Finding the Bottom Buttons

One of my ministerial friends over the years has been Dick Cheatham who is now retired and living in San Antonio, Texas.  Dick plays a “mean” clarinet, I “tickle the ivories” and we share a common love for jazz.  Actually, at one time there were 5 of us clergy types that comprised a jazz group and occasionally played at the Detroit Annual Conference gathering at Adrian College.  We had a lot of fun!

Dick is now an author and I recently purchased his book, Can You Make the Buttons Even?.  In Chapter 2 he writes about his experience around the book title:  “When I was a young boy living in the southeast corner of Detroit, morning was a rich experience.  No matter how often or urgently Mom would remind us of the need for haste I usually headed for the door at the last moment, grabbing for whatever the weather called for on my way.  In winter this usually required a bit more time.  Michigan winters can be brutal.  I invariably began the buttoning process somewhere in the middle of my coat, donning hat and scarf between buttons.  Often, in my haste, I began with the wrong button in the wrong hole.  By the time I was finished part of the coat was scrunched up around my neck, while one side dangled limply alone at the bottom.  In frustration I would turn to Mom and plaintively ask, ‘Can you make the buttons even?’  In response she would begin unbuttoning them and then start the process from the bottom, saying, ‘Dick, if you get it right at the bottom it will come out right at the top.'”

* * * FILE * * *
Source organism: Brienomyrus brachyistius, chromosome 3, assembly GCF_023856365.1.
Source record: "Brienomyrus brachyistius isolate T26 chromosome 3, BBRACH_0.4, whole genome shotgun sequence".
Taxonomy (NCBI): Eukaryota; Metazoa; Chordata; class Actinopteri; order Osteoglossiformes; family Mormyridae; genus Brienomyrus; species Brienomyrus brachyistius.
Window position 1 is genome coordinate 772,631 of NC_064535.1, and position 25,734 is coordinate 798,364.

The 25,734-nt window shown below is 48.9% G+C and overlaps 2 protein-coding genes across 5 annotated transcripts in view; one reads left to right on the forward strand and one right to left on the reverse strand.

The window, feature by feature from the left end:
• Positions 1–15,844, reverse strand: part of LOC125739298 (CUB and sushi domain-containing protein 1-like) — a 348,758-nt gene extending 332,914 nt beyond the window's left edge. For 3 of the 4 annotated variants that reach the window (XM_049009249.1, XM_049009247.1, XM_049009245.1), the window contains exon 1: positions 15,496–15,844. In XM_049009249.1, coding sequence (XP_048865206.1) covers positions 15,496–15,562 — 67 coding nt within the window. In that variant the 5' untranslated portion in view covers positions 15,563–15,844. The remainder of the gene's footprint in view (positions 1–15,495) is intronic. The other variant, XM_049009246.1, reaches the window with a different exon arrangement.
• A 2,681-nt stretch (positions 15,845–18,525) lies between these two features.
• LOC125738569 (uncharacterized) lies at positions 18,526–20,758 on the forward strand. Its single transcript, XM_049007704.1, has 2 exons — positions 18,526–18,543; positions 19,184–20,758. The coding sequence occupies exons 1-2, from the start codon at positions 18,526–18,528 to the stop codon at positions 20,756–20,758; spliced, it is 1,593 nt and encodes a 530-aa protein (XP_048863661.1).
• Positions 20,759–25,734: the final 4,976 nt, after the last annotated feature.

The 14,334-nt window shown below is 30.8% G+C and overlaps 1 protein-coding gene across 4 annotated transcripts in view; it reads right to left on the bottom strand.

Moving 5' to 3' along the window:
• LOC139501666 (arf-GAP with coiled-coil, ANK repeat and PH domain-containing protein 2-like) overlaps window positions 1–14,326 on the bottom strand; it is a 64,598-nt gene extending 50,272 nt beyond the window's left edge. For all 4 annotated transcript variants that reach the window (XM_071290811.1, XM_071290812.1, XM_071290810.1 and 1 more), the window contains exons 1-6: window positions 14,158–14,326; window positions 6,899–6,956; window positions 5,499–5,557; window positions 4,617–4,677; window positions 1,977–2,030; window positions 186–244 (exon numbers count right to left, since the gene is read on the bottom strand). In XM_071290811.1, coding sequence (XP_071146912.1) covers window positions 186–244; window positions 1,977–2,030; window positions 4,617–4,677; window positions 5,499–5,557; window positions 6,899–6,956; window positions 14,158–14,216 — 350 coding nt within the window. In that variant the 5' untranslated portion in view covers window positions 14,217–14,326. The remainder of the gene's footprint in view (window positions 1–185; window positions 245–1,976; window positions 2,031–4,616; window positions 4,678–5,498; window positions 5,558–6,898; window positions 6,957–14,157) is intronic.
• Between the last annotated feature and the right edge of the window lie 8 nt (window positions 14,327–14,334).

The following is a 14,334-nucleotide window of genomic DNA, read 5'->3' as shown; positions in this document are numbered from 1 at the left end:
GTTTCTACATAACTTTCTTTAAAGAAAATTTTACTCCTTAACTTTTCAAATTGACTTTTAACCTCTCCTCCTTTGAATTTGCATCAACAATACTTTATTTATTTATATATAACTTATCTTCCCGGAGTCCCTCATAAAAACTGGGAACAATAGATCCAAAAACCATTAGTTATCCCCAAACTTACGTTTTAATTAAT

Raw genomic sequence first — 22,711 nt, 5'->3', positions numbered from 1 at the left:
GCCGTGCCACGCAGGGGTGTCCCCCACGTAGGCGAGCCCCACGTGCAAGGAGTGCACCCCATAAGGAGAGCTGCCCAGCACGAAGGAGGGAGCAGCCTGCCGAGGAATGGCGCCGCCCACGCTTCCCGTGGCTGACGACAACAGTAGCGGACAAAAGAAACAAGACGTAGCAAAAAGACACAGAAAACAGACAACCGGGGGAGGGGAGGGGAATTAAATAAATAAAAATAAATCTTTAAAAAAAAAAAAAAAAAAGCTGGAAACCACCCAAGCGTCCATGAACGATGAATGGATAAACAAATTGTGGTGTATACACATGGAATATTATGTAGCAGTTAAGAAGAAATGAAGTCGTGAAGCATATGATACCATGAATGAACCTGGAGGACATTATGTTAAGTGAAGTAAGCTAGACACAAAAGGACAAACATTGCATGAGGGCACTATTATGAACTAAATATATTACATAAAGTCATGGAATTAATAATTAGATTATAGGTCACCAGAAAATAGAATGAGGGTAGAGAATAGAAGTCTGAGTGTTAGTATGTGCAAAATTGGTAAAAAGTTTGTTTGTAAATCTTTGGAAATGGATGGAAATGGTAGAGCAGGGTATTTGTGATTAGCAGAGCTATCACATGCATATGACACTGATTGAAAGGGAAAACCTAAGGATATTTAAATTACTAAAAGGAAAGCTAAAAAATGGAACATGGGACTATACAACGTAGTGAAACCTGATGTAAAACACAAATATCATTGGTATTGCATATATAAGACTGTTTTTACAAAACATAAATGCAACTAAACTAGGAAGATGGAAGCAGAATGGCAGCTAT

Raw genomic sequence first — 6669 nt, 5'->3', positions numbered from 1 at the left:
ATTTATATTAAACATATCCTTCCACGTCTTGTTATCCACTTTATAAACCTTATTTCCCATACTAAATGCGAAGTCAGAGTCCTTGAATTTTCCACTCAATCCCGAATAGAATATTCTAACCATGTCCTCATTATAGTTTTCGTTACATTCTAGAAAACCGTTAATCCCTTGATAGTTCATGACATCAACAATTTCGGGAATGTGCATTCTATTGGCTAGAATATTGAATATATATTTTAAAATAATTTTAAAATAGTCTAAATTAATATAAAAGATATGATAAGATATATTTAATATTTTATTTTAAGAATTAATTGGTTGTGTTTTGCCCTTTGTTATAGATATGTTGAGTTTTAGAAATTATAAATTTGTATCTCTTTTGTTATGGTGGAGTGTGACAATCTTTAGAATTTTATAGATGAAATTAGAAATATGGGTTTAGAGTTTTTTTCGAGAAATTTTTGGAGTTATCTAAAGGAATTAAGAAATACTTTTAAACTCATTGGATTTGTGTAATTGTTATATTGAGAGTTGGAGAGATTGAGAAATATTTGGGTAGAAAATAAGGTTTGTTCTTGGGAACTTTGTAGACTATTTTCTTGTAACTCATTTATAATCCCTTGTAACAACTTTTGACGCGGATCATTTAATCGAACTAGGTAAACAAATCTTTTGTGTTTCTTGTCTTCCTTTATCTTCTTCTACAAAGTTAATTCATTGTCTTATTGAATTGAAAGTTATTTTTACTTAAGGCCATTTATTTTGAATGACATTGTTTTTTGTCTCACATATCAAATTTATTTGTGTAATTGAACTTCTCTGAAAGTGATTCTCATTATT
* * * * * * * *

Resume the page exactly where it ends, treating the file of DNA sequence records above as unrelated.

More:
As I read his words I thought about my life, my life with the church and the life of the church itself.  There are times when I simply need to re-button my life, beginning at the bottom, the basics of what life and faith is all about.  For me, summer is a good time to do this, although I’m certainly not going to limit myself to only one time a year.  I think we all need to take the time to realign our priorities.  What are our bottom buttons?  What do we need to do first in order that everything else even has a chance to be even?

Later on in the chapter, Dick writes: “Examine the way you spend your money and your time if you want to make your buttons even.  Show me your checkbook and your personal calendar and you will have shown me much of your value system.  These are the bottom buttons of your life.  If they are not in the proper place, nothing else will fit correctly.  Take a look at them.  Are you comfortable with them?  Do they represent what you want your life to be – what you want your soul to become?”

I believe those are good questions for our personal lives.  Our checkbooks and calendars are evidence of what we think is important.  For me, however, my bottom button takes an additional direction that includes these questions:  Am I helping people experience the love of God in their lives?  Am I helping people experience the love of God with their lives? 

What are your bottom buttons?